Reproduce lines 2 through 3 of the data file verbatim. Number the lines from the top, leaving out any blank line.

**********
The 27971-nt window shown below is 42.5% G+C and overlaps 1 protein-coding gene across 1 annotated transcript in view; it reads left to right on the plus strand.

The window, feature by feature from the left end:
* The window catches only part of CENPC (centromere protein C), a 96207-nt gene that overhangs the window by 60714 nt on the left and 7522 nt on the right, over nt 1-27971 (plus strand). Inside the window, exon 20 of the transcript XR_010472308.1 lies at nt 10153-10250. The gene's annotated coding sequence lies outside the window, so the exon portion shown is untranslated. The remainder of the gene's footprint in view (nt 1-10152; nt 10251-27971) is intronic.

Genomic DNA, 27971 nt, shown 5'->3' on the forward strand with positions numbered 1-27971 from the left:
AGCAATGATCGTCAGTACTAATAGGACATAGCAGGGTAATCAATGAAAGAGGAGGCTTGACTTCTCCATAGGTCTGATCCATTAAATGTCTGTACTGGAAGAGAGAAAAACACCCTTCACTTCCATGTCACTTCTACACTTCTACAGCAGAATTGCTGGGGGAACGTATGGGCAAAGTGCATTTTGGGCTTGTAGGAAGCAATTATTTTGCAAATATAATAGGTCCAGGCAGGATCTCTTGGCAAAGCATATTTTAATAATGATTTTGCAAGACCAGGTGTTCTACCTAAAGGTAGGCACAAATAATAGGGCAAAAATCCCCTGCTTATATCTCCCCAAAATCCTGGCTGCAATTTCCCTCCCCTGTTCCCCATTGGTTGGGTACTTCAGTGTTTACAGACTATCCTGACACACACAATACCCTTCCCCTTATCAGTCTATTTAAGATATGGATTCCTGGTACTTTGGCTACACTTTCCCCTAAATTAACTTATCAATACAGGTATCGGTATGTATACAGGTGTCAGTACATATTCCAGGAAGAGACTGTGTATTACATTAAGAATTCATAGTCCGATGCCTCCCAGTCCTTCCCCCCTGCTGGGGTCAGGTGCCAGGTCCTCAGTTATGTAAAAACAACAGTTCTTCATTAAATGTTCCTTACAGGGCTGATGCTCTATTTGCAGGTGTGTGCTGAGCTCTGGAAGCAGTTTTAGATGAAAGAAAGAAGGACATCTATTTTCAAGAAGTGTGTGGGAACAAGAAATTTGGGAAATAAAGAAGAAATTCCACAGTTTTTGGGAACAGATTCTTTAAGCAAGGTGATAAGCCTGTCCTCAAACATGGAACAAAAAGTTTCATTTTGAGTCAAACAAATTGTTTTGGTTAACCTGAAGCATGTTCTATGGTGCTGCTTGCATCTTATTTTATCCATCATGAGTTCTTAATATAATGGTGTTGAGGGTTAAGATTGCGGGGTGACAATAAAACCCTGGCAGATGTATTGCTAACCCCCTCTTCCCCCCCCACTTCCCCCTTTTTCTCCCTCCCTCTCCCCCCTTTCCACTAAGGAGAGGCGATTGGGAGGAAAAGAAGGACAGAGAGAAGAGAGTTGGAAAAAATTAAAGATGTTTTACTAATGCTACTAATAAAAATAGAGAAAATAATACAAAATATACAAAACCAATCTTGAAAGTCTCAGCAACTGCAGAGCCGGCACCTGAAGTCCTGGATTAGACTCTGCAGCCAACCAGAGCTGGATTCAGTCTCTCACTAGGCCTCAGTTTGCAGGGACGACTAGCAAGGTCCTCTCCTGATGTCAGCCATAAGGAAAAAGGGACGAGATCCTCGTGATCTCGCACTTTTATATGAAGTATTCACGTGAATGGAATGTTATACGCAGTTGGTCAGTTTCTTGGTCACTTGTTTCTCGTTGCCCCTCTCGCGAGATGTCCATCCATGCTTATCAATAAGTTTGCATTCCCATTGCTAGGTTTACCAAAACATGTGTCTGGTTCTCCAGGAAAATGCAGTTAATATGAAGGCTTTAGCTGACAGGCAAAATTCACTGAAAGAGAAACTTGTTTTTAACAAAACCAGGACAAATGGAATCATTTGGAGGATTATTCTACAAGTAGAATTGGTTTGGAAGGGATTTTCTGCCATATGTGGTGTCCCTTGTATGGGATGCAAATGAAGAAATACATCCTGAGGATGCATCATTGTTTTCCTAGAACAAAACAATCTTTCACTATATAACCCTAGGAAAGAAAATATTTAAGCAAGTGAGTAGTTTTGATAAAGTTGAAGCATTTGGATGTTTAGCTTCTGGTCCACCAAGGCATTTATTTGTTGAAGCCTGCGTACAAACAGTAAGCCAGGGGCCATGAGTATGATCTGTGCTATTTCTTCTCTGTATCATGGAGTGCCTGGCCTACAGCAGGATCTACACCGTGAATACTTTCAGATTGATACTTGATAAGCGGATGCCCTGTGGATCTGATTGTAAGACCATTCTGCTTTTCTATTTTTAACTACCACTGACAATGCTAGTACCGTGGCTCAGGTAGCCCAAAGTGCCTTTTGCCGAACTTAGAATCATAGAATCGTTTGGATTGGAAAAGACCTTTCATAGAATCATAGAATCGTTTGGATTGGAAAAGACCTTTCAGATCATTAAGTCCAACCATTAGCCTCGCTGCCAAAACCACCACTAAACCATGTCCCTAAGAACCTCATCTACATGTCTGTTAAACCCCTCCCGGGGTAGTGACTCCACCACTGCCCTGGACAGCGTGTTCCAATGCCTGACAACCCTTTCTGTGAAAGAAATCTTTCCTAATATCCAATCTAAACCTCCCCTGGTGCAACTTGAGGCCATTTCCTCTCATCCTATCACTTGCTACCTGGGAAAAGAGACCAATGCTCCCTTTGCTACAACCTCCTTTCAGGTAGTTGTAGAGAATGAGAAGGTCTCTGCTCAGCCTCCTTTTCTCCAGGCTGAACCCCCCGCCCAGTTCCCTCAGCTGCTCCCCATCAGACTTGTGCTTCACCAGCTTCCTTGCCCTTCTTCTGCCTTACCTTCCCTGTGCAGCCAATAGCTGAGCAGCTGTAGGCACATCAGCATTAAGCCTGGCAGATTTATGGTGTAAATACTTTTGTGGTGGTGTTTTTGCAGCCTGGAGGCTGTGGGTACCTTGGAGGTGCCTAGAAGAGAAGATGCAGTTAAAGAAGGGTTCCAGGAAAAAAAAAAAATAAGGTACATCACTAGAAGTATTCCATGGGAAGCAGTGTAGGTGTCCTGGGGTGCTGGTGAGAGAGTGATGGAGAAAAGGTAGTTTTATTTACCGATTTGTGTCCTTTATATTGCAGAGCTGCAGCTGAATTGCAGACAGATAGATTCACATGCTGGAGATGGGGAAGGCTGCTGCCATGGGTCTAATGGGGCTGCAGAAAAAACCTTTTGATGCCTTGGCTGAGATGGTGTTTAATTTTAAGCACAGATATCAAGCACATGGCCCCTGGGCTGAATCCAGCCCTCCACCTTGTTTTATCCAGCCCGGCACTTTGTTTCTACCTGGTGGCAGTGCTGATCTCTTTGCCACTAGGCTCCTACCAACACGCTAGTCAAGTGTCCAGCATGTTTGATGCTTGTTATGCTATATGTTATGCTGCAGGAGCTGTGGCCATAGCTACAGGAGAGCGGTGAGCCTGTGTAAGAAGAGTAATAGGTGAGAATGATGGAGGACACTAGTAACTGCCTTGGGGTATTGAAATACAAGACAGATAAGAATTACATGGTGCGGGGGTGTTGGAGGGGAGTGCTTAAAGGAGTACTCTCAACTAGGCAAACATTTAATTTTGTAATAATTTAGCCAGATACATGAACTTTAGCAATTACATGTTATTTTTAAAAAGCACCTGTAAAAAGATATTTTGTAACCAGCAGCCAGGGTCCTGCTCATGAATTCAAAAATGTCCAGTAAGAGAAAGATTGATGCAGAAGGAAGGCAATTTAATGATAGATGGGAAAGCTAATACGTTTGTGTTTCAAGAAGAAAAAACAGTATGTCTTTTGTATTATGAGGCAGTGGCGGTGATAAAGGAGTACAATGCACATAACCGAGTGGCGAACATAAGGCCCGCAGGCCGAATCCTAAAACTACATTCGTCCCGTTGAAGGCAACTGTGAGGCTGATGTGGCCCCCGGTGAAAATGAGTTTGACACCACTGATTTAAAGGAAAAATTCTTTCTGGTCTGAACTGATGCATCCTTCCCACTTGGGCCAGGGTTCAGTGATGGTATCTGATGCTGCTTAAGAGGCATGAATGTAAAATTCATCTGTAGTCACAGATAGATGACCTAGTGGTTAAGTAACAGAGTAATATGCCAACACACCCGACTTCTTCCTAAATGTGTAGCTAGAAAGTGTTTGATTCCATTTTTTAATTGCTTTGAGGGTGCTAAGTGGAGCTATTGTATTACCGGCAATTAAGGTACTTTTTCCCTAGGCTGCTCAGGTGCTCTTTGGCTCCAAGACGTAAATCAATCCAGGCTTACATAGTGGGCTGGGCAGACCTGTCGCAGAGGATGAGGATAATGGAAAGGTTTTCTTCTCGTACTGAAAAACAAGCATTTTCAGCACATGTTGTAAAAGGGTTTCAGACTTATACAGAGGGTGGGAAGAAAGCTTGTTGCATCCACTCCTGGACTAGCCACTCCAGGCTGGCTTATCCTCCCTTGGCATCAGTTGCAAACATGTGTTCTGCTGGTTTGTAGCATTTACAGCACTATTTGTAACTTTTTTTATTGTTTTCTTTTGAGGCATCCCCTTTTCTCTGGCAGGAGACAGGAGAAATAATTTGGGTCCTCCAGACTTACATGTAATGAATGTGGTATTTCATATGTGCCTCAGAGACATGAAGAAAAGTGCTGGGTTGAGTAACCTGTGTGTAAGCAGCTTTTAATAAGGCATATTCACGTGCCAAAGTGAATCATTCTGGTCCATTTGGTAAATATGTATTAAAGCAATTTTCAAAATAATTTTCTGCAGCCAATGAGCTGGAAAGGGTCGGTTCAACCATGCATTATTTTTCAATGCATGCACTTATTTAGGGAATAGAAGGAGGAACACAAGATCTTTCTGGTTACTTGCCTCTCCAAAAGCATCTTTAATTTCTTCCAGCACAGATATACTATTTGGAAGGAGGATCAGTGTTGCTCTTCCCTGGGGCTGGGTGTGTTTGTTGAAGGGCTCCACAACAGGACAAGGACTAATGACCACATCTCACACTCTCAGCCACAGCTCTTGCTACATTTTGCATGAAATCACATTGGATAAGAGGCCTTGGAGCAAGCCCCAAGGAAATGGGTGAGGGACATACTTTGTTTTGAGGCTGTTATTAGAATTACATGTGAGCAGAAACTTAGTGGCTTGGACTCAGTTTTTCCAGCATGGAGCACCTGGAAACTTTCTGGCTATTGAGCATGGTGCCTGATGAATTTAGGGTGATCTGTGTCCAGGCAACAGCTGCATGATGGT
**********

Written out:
The window, feature by feature from the left end:
* The window catches only part of CENPC (centromere protein C), a 96207-nt gene that overhangs the window by 60714 nt on the left and 7522 nt on the right, over nt 1-27971 (plus strand). Inside the window, exon 20 of the transcript XR_010472308.1 lies at nt 10153-10250. The gene's annotated coding sequence lies outside the window, so the exon portion shown is untranslated. The remainder of the gene's footprint in view (nt 1-10152; nt 10251-27971) is intronic.